Network Marketing – “Branding Yourself” Is a Mistake

Network marketing is a duplication business. How well people do has a close correlation with how well they can apply, teach and duplicate a simple, proven, business-building method. To appeal to as high a proportion of people as possible, and even more importantly to be duplicable by as high a proportion of people as possible, your system should, in general, be designed to make people think “I can do that”. More specifically, it should avoid people thinking “I can see that this person’s an expert, and even if I could learn to do some of what she does, I’d never be able to teach others how to do it, let alone how to teach it to their groups.”

This is the point, sadly for so many people in our industry, over which a wheel comes off, because they make the mistake of trying to “brand themselves”, to look like a leader, an expert, a coach, a guru, or whatever else you want to call it.

Branding yourself – a fairly recent corruption of network marketing, often inappropriately derived from the precepts of internet marketing – is really a huge red herring, and not a very palatable one. This isn’t what most people want to do, and if they try to duplicate it, they can very easily lose more than they gain, overall, sometimes even without quite realising it.

This is all simple, logical, self-evident stuff, really, if you think about it: branding is a way of distinguishing something, attempting to portray it as being different from (impliedly, in this context, “superior to”) anything/anyone else. If everyone branded themselves, they wouldn’t really be different at all, would they? Our business model in network marketing is about duplicability, isn’t it? People want to follow leadership, to some extent, but there’s still a very obvious conflict between branding and duplication. As someone very successful in my downline put it recently: I think my difficulty with this relates mostly to the apparent conflict between saying, by inference, “I’m the expert; I’m the leader; I’m different from (better than?) everyone else” and saying, in effect, “This is a simple, duplicable business in which all you have to do is the same as what I do: be the same as me and you can succeed”.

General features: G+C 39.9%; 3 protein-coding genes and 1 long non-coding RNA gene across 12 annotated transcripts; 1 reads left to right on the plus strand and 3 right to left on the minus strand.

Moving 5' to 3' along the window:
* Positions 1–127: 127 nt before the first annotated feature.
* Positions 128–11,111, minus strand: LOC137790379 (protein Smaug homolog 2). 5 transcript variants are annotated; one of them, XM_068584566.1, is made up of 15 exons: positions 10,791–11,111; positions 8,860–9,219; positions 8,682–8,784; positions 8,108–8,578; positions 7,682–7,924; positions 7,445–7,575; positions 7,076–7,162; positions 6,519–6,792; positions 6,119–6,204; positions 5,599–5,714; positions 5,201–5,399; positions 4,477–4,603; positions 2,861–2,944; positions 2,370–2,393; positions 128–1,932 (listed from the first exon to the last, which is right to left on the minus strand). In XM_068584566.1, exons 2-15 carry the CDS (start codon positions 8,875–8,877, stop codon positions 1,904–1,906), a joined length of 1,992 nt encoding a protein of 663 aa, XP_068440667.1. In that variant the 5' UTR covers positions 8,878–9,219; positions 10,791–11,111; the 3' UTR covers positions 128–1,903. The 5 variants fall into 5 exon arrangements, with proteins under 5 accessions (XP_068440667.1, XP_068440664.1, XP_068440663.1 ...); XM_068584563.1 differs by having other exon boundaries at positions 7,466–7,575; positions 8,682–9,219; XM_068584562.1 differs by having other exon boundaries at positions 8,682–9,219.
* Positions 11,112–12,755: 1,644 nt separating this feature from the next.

There’s very clearly a way in which the more you brand yourself, the more remote, unattainable and off-putting you make what you’re doing appear to people who want to copy you.

In this regard, as in so many others – some very apparent and others exactly the opposite – the paths to success of internet marketing and network marketing could hardly be more diametrically opposed. This is one of the factors that makes so readily understandable the enormously high drop-out rate of people trying to build their network marketing business primarily online.

In network marketing, the people who are most successful are typically the ones who achieve the most duplication. Not necessarily duplication of themselves, of course, but of their proven system. People aren’t exactly duplicable but simple, proven systems can be, and the more simple they are and the less individuation they involve, the more successfully they tend to work.

Duplication, in this context, doesn’t mean becoming someone else, having a personality change, or anything so dramatic. It means learning to copy a simple system (and not one that requires advanced technological skills) that has worked successfully for others who were willing to use it, and teaching that same system to others. There’s nothing particularly clever or difficult about it, and that’s how ordinary people who are not trying to brand themselves can become so very highly successful in our industry (usually without needing to have their egos massaged by being seen as experts!).

For most kinds of internet marketing, doing all of this is very useful – maybe even essential. But to become hugely successful in network marketing, not only is it unnecessary, but it’s typically even counterproductive: anything and everything you do to present yourself as an expert, to brand yourself, to make yourself stand out, to look like a leader, can serve to increase the proportion of prospective business associates who will think “I could never do that”, and look elsewhere. And “internet leads” look elsewhere very quickly indeed: they’ve usually seen it all before, and 100 things like it. It’s really very difficult for many people to envisage themselves as “branded experts” and it’s certainly not something to which they have any aspirations. And in any case, who wants to limit their business to internet users?